The next part is to understand each system (each house in the township) and now think about how its going to be structured (think rooms, the layout, the height). Think about how it would be best suited to fulfil its responsibilities. Here you start defining the technology and the language that best suits these responsibilities. You also think about the NFR’s or the “Non functional requirements” here. No one every tells these things, and yet this is again where the “engineering” comes in. Do you expect to have a house without a ceiling? Well no one tells you and yet this is implied. Similarly no one tells how much the response time for an API execution should be, and yet it is expected. This is the time to think on how you can provide a base to solve for all of these. Once this is done the “HLD” is complete.

The next part comes to map the house interiors. To know the windows, the quality of glass required. Similarly, the next part is to know how the code would interact within itself. It needs to know how the functions talk to each other. Which interfaces are needed. Which objects are created. Which database table holds what values. Which table indexes are needed. Knowing exactly what is expected in the code, completes the “LLD” or the low level design.

After having complete clarity on what is to be written, this should be the shortest or the least time consuming work, “writing code”. When you sit down to write an essay, if you know the points in your mind, the essay flows out smoothly. Same is the case here. If you are getting stuck while writing code, it means somewhere you missed in understanding the layout of the house. This is the construction part. This would be the least brain consuming activity (assuming you understand the technology and the language being used).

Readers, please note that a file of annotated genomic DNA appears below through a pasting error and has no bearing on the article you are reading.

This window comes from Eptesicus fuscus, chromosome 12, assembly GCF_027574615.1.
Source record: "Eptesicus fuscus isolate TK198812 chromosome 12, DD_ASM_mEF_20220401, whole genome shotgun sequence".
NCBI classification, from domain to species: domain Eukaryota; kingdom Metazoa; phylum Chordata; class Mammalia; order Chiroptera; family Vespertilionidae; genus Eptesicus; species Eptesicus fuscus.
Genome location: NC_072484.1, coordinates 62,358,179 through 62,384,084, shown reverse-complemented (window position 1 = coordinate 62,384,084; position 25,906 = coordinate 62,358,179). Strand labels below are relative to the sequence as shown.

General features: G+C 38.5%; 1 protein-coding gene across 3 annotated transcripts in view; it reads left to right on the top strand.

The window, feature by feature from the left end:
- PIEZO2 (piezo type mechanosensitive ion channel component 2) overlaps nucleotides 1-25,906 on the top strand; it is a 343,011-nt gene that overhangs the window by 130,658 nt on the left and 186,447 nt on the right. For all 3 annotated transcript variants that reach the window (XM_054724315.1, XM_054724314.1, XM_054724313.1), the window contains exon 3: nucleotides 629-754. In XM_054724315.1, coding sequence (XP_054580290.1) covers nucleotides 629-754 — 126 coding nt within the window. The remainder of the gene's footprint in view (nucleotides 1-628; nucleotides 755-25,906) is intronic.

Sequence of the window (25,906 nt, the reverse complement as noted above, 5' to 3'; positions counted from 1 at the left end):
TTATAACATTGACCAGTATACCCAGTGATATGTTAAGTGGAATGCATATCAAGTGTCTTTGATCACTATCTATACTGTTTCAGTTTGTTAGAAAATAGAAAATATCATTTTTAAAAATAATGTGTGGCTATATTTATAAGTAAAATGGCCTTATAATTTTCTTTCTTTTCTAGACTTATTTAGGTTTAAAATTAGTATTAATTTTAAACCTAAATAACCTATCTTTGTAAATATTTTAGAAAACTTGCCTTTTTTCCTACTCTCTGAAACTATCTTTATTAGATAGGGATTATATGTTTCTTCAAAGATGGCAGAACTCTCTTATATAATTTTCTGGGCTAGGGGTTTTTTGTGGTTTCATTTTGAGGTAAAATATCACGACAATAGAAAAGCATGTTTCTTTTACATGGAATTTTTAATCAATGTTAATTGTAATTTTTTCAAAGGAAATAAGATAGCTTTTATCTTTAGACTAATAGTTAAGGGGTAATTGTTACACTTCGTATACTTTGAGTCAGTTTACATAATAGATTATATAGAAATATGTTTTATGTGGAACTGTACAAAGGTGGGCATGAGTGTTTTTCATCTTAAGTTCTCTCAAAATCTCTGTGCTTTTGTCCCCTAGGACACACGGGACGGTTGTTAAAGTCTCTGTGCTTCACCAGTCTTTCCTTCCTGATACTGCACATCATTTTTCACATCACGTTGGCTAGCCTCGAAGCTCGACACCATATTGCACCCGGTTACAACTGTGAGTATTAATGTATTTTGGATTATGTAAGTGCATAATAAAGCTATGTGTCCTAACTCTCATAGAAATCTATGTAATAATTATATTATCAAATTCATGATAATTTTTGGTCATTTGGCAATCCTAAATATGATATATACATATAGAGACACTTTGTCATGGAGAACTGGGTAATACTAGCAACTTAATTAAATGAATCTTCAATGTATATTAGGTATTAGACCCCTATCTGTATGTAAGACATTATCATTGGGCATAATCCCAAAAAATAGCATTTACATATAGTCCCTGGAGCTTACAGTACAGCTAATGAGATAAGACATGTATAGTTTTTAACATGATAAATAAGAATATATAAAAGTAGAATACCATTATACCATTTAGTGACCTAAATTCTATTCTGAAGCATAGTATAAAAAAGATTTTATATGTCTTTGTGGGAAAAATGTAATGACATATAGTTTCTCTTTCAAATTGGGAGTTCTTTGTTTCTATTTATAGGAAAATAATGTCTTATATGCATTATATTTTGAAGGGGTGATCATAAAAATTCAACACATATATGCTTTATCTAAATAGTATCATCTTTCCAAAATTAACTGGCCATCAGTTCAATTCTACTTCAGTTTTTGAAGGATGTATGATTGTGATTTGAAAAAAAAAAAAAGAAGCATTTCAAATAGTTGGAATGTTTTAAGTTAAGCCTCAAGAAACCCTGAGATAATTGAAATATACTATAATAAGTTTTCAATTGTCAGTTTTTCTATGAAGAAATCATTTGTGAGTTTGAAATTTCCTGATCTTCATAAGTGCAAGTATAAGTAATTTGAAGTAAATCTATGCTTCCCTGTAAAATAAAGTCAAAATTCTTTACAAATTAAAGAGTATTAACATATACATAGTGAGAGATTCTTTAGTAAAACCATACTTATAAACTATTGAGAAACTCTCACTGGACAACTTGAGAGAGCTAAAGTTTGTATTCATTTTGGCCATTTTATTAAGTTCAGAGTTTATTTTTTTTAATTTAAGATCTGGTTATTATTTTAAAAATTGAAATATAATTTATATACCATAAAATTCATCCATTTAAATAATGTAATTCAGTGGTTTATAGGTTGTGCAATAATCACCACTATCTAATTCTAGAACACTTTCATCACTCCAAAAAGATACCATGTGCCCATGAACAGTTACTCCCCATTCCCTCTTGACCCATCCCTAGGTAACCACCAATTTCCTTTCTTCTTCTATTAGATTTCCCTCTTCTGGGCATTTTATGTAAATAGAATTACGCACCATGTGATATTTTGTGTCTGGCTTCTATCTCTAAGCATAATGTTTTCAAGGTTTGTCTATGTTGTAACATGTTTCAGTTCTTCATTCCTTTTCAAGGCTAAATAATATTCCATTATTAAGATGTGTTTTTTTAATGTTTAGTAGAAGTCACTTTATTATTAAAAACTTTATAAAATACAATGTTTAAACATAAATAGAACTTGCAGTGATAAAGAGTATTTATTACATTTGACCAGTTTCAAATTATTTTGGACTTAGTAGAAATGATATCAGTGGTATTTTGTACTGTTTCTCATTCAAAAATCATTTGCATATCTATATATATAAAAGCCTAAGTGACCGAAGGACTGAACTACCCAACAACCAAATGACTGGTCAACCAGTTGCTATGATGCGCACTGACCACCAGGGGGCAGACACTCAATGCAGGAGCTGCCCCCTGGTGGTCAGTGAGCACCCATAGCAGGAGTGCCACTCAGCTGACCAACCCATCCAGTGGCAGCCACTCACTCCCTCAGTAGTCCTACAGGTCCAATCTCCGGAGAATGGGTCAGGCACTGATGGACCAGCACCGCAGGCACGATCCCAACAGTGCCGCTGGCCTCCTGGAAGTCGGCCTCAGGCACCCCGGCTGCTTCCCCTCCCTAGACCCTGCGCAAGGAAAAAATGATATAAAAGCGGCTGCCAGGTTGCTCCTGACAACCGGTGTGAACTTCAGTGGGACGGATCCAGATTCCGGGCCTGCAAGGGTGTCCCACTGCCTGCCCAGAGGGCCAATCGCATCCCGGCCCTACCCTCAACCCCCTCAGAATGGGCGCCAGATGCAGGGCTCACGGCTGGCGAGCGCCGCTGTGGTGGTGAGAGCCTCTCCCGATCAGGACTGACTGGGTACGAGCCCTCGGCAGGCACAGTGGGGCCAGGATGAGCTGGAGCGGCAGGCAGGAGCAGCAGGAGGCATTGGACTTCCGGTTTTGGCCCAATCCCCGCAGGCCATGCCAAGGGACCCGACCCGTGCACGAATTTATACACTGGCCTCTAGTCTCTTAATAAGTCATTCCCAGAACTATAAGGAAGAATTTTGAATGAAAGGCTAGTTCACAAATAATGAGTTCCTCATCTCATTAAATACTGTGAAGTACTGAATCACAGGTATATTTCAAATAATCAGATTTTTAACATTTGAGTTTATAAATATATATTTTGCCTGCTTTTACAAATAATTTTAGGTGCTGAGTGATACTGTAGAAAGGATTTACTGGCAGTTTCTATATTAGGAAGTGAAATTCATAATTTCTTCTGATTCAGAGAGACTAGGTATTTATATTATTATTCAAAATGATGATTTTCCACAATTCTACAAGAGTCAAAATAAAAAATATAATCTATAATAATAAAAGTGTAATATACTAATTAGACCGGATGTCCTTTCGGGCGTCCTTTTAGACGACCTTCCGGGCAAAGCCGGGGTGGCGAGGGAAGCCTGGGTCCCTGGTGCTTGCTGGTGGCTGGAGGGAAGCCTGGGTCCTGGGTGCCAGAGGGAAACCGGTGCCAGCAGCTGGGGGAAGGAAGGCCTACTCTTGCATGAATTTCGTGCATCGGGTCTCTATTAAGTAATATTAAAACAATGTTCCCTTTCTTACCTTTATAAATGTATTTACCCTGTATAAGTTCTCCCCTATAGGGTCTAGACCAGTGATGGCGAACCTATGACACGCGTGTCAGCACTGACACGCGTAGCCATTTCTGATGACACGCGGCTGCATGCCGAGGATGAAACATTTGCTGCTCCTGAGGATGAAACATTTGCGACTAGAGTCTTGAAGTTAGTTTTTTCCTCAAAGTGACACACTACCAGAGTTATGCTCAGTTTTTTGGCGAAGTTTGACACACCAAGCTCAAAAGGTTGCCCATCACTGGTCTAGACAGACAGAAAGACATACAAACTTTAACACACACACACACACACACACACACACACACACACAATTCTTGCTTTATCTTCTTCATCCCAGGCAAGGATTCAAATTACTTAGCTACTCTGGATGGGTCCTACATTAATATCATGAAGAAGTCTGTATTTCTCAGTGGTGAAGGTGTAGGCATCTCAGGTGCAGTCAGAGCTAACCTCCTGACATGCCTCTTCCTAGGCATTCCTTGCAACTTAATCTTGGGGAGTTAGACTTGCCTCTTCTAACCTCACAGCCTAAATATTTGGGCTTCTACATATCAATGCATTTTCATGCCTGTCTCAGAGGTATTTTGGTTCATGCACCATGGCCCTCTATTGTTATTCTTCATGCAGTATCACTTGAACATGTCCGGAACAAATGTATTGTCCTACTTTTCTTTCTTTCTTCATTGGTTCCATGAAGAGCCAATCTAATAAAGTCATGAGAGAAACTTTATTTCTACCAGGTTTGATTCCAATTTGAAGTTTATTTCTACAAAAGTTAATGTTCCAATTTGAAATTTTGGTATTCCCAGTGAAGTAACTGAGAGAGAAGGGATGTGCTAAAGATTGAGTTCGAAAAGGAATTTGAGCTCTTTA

Having completed the development, you do a testing for the functionality. This could be automated through test cases. If the above parts are done correctly your code (house) should pass the quality check. And you should be ready to shift in the house? No wait, this was you giving a certificate that the house is ready for shifting.

Next comes the role of the people who check your claims (for houses its Government, for software its the quality assurance people). They check your claim to know if the house is stable as you have stated. Once they have given the go ahead, you can then put your code in production and let the people have a house party.

I skipped the code review part, which generally should happen after the development testing, which is synonymous to internally checking for quality before submitting the request to the Government.

There is a cost to building a house, similarly there is a cost for software. Every person involved in the process should have a vision for his her virtual house. In reality if houses are expected to stay for 20-40 years, why cant we envision our virtual houses to stay for 20-40 years? If we want them for so long, it is imperative that we build it with a solid foundation and easy to do maintenance. No one would be happy to maintain a code / house which does not have easy to reach windows/doors/interfaces.

Learning a new language or a technology is hard. To master it is harder. Yet, the most difficult part in this century will be to dream.